Differences in mRNA expression of fifteen genes (IP3R1/2/3, RYR1/2, SERCA1/2/3, NCX1/2/3, and PMCA1/2/3/4) associated with Ca2+ were analyzed by quantitative RT-PCR in increasing iron concentrations in MDAH and MDAH/DDP cells. 2-ΔΔCt values that were calculated from the measurement of Ca2+-related mRNA expressions from MDAH and MDAH/DDP cells were compared. A two-fold gene expression difference (P < 0.05) was taken as the cut-off level. At increasing iron concentrations in MDAH and MDAH/DDP cells, mRNA expression levels of IP3R1/2/3, RYR1 and RYR2 Ca2+ channels in the ER and releasing Ca2+ out of the cell were compared (Figure 2).

    Gene expression of the IP3R1/2/3, RYR1 and RYR2 Ca2+ channels in the ER in MDAH and MDAH/DDP cells treated with increasing iron concentrations. The levels of change in mRNA gene expression rates for each sample were determined with respect to actin by RT-PCR method. A: IP3R1; B: IP3R2; C: IP3R3; D: RYR1; E: RYR2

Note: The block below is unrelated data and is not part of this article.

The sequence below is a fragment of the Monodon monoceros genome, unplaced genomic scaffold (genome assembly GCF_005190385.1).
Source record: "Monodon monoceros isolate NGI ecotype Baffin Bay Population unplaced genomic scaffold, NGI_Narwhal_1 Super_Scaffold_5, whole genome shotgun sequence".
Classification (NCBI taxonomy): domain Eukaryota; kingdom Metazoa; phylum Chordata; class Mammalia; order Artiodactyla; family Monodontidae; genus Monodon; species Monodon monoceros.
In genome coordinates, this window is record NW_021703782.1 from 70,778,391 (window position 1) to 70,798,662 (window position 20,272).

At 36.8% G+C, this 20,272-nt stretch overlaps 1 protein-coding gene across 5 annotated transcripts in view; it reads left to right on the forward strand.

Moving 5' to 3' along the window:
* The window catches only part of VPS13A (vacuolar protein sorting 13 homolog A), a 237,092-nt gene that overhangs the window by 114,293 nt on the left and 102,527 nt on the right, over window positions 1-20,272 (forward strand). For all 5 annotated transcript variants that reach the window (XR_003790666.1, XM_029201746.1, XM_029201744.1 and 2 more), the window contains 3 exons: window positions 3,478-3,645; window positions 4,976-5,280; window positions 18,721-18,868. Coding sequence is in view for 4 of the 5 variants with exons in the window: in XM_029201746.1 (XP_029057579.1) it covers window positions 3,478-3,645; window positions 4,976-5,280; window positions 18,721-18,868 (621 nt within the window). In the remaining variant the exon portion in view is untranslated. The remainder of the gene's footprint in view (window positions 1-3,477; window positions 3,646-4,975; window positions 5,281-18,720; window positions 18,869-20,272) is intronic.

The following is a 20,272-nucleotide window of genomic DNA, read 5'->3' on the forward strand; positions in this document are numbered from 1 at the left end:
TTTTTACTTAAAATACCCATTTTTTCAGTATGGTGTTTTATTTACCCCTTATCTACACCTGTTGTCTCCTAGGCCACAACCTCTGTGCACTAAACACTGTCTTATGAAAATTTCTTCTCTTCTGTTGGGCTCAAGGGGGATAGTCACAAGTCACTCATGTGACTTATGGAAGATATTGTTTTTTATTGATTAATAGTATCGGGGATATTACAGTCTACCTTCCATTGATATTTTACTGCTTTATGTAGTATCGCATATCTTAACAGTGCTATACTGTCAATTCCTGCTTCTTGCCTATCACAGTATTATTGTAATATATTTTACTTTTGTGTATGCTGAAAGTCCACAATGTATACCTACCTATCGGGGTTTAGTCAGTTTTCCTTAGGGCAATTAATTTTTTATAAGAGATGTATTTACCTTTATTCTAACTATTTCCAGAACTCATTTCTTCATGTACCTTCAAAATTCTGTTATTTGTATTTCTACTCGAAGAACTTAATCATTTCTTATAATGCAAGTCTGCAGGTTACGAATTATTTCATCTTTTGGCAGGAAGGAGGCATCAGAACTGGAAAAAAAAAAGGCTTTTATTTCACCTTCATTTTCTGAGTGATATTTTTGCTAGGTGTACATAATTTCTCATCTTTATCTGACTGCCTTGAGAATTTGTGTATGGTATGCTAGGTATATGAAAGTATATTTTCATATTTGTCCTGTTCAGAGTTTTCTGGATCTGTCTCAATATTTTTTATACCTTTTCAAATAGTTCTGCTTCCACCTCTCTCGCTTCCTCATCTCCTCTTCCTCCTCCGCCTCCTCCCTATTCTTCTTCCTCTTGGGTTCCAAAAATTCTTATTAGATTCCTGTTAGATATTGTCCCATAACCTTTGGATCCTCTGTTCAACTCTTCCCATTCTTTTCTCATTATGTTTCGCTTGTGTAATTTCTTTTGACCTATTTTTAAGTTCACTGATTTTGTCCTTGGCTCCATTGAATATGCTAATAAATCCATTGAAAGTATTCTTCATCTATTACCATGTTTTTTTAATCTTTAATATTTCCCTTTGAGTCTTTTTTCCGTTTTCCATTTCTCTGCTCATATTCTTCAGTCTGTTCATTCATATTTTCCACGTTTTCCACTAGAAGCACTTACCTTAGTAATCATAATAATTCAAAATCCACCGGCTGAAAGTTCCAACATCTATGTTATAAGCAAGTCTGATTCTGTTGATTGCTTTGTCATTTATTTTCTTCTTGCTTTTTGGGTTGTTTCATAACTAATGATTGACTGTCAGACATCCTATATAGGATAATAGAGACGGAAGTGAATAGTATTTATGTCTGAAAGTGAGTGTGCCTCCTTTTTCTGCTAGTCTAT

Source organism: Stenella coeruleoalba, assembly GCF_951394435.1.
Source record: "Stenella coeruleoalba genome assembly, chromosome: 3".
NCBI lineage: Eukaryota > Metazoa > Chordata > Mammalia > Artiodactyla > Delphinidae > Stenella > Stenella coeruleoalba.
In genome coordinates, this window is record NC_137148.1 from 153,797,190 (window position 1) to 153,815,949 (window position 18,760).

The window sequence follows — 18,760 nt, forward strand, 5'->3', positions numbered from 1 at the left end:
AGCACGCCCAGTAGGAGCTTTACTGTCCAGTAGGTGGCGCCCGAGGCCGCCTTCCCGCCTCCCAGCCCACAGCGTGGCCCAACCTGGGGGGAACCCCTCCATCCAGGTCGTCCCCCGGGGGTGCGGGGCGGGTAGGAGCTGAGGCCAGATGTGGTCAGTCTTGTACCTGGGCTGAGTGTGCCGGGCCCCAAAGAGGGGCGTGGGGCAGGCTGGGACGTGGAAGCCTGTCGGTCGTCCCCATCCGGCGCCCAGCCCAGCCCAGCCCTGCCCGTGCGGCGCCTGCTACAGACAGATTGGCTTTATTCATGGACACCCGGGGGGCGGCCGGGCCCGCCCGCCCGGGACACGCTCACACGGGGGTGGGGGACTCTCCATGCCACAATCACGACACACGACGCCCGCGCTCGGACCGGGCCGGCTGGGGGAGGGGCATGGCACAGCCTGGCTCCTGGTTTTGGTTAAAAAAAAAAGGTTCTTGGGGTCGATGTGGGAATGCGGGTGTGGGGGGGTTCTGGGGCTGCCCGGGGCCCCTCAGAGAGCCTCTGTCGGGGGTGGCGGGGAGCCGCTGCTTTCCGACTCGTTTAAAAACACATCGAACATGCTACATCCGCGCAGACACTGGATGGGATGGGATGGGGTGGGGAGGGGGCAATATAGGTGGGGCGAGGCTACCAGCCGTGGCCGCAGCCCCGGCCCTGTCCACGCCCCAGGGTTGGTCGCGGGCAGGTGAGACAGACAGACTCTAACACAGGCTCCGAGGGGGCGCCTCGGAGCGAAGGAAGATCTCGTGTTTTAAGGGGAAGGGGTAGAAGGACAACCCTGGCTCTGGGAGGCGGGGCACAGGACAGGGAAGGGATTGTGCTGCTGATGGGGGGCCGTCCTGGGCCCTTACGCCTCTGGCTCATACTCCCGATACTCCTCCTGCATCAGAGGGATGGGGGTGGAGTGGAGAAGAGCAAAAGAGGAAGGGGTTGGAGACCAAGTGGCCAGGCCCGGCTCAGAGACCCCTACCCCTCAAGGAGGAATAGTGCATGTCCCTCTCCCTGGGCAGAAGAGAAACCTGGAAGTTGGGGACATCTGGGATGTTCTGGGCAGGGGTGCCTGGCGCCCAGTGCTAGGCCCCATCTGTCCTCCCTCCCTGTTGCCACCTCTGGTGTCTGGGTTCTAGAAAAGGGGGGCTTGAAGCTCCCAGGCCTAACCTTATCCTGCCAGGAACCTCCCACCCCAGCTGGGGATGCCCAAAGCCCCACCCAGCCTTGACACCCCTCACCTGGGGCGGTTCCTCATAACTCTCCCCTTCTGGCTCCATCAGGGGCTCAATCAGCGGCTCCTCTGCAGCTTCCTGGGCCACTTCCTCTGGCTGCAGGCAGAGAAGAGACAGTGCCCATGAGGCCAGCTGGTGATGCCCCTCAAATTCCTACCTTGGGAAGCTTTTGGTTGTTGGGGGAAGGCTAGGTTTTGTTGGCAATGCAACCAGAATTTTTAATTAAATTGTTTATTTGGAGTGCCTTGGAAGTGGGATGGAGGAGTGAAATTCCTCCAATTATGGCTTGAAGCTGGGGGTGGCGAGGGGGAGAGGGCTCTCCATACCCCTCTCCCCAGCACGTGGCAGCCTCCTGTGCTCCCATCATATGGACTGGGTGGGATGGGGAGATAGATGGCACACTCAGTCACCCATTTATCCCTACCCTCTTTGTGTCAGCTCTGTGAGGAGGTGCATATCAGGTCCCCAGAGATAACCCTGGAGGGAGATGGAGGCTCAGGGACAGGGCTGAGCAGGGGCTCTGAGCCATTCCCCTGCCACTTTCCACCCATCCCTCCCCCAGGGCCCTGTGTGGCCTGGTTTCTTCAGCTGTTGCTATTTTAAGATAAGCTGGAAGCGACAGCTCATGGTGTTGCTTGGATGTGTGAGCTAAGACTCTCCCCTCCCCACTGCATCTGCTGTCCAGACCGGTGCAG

While no change in IP3R1 gene expression was observed in increasing concentrations of iron in MDAH/ DDP cells, a significant rise in IP3R1 gene expression was observed in the treatment of MDAH cells with 5 µM, 10 µM and 80 µM iron. While an increase in IP3R2 gene expression was determined in the treatment of MDAH/DDP cells with 10 μM and 80 μM iron, a significant reduction in iron expression and IP3R2 gene expression was determined in MDAH cells. In addition, IP3R2 mRNA level was seen to be significantly higher in MDAH cells than other IP3R1 mRNA and IP3R3 mRNA expression levels. There is no change in IP3R3 gene expression determined in increasing concentrations of iron in MDAH/DDP cells, but an increase in IP3R3 gene expression was determined in the treatment of MDAH cells with 5, 10 and 20 µM iron (Figure 2).